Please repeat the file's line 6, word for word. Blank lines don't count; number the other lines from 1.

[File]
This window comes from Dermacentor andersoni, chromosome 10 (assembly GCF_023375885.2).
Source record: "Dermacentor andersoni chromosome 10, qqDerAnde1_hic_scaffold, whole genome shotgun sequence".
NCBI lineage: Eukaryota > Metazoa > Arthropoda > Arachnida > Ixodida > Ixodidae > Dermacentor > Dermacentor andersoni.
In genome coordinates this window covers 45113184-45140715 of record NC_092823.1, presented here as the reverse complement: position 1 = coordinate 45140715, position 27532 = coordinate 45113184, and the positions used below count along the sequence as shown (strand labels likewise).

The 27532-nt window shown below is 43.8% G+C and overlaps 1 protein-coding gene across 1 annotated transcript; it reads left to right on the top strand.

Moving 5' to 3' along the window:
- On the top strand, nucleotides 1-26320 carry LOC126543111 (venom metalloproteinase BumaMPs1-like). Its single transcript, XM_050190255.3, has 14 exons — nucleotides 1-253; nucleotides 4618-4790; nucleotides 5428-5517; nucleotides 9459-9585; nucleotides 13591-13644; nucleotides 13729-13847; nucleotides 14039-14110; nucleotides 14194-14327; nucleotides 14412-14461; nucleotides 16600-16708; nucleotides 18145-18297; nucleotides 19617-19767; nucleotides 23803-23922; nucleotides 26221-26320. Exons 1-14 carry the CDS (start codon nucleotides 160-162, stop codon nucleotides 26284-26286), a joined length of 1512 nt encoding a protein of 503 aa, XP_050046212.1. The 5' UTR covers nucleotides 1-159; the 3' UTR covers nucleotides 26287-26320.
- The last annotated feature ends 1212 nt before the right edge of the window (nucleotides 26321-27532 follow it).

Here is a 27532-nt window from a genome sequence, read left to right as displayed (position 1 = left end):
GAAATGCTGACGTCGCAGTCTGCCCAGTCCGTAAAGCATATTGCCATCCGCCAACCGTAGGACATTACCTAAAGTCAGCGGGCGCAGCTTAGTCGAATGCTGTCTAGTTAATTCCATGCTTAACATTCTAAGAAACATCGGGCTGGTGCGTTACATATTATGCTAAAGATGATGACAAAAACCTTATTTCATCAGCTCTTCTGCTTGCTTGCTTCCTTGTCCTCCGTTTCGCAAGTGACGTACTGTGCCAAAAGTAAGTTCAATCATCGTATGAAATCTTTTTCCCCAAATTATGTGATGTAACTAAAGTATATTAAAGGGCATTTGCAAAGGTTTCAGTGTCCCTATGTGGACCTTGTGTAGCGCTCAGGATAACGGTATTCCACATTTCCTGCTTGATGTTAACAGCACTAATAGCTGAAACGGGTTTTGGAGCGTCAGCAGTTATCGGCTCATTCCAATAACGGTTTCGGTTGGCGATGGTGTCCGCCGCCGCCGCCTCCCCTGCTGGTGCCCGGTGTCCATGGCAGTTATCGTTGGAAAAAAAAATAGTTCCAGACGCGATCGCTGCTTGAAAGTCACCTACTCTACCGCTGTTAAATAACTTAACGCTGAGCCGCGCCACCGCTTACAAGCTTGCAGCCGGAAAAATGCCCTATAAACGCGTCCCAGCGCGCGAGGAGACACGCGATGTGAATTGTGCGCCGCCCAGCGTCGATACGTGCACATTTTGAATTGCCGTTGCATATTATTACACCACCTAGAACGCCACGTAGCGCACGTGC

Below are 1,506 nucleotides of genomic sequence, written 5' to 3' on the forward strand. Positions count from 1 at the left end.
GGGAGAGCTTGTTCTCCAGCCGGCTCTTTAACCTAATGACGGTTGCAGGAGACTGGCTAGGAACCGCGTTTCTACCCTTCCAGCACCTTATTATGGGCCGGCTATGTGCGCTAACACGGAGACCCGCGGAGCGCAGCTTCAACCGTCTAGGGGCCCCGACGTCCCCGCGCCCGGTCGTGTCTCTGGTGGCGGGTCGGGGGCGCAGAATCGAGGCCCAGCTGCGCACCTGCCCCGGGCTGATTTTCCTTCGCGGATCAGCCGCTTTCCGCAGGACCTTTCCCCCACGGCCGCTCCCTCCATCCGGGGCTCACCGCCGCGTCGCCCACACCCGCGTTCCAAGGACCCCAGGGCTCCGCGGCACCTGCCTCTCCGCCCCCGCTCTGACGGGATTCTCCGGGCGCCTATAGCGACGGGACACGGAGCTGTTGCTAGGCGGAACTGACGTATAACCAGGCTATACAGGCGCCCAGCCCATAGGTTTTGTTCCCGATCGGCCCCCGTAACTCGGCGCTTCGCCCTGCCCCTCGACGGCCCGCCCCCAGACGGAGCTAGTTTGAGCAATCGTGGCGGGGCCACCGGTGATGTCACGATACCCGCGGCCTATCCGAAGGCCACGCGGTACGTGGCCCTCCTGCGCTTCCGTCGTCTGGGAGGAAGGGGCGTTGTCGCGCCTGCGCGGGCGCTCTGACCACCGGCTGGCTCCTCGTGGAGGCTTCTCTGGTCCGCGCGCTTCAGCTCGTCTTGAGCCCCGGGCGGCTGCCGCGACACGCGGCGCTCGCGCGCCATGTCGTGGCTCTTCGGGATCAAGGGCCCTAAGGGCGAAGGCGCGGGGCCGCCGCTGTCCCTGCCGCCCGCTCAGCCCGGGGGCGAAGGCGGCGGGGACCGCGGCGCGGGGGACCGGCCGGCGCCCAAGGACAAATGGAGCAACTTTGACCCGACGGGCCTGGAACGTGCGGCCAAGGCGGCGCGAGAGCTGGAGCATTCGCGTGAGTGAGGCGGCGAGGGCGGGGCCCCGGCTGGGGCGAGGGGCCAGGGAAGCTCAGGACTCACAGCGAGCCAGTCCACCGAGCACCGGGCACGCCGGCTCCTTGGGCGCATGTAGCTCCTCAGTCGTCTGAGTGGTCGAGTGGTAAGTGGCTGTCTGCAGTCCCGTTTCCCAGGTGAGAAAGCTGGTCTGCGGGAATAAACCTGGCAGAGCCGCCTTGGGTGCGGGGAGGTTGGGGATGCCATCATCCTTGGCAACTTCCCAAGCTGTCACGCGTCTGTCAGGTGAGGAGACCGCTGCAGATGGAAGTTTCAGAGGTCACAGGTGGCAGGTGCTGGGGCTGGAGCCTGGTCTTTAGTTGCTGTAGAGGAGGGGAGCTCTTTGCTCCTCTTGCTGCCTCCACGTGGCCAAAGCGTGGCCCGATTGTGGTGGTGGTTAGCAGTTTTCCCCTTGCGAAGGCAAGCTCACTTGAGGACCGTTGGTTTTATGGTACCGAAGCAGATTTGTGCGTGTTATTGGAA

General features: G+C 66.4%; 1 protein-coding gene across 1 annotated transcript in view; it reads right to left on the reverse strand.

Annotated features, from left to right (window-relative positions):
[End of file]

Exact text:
Moving 5' to 3' along the window: